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Florida Advanced Technological Education Center (FLATE; www.fl-ate.org) has been funded since 2004 by the National Science Foundation (NSF). Based at the Hillsborough Community College Brandon Campus, FLATE's mission is to create a manufacturing educational delivery system by offering the curriculum development, technical programs, best practice demonstrations, student involvement, and outreach activities necessary to meet the workforce capacity and high-performance skill needs of manufacturing sectors throughout the state of Florida. FLATE works with the Florida Department of Education's (FLDOE) Career and Adult Education Division to implement systemic statewide change as well as with community college and secondary educators to facilitate local implementation of those changes and to recruit students into the programs.
Demand-driven response to Florida's manufacturing community called for revisions to the curriculum frameworks for engineering technology and manufacturing-related programs based on the following:
In addition to adding industry relevance to the degree, embedding the MSSC CPT into the degree's technical core was the key to the FLATE-developed statewide articulation agreement that was approved by the FLDOE in 2008. This agreement provides 15 credit hours (of the 18-credit-hour technical core) toward the engineering technology degree in any college in the state offering the degree, for any holder of a current MSSC CPT credential. This agreement was the first of its kind in Florida and the nation and established an important model for all of Florida's career pathways. Florida is now replicating this model in its Gold Standard Career Pathways initiative and has over 20 statewide articulation agreements based on national industry certifications in several career clusters.
The articulation-by-certification concept led FLATE to develop an MSSC CPT-aligned curriculum framework for secondary and postsecondary certificate programs (automation and production technology) that would also support the manufacturing and production industries and articulate into the engineering technology degree. This companion framework gives high school students access to the articulated pathway to the associate degree. Pre-engineering and manufacturing career academies in Florida now use MSSC CPT-credentialed faculty to prepare students not only for postsecondary education but also for this national industry certification.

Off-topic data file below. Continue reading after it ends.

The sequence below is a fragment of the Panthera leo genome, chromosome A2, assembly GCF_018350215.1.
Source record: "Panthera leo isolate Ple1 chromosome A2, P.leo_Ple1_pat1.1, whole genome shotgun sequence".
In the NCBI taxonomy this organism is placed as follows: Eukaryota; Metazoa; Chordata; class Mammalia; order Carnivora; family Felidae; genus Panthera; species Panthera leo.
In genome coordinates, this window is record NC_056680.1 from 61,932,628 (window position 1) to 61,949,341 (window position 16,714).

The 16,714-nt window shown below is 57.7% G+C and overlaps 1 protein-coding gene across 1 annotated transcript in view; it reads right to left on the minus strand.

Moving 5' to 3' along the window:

In the spring of 2009, FLATE's innovation in articulated career pathways received national attention when the National Association of Manufacturer's (NAM) Manufacturing Institute revealed its new Skills Certification System credentialed career pathways. FLATE's curriculum reform efforts were in place in Florida when NAM introduced its industry-endorsed system, which will "revolutionize education and training for the 21st century manufacturing workforce," according to NAM President and CEO John Engler. The NAM system of career-readiness credentials includes a series of progressive certifications valued by manufacturers to acknowledge increasing levels of skill and experience attainment. This hierarchy of certifications is aligned with the Department of Labor's Competency Model for Manufacturing (www.doleta.gov). It begins with certification for employability skills and continues through experienced certified manufacturing technologists.
The integration of the NAM-endorsed Skills Certification System into academic settings was covered in two related sessions at the 2009 HI-TEC conference (http://www.highimpact-tec.org). FLATE presented its engineering technology AS/AAS degree and integrated MSSC CPT certification pathways for secondary students and incumbent workers. In another session, Weld-ED (a national ATE center) showed how its curriculum integrates the American Welding Society (AWS) certification, which is also aligned with the NAM system. At the NCPN conference, participants will have the opportunity to learn more about FLATE's model curriculum and the NAM-endorsed Skills Certification System, discuss lessons learned when using certifications in the continuum of secondary and postsecondary education, and explore broader implications for best practices in other career clusters.
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Marilyn Barger is Principal Investigator and Executive Director, FLATE, Hillsborough Community College, Tampa, Florida. For more information, contact Marilyn at email@example.com.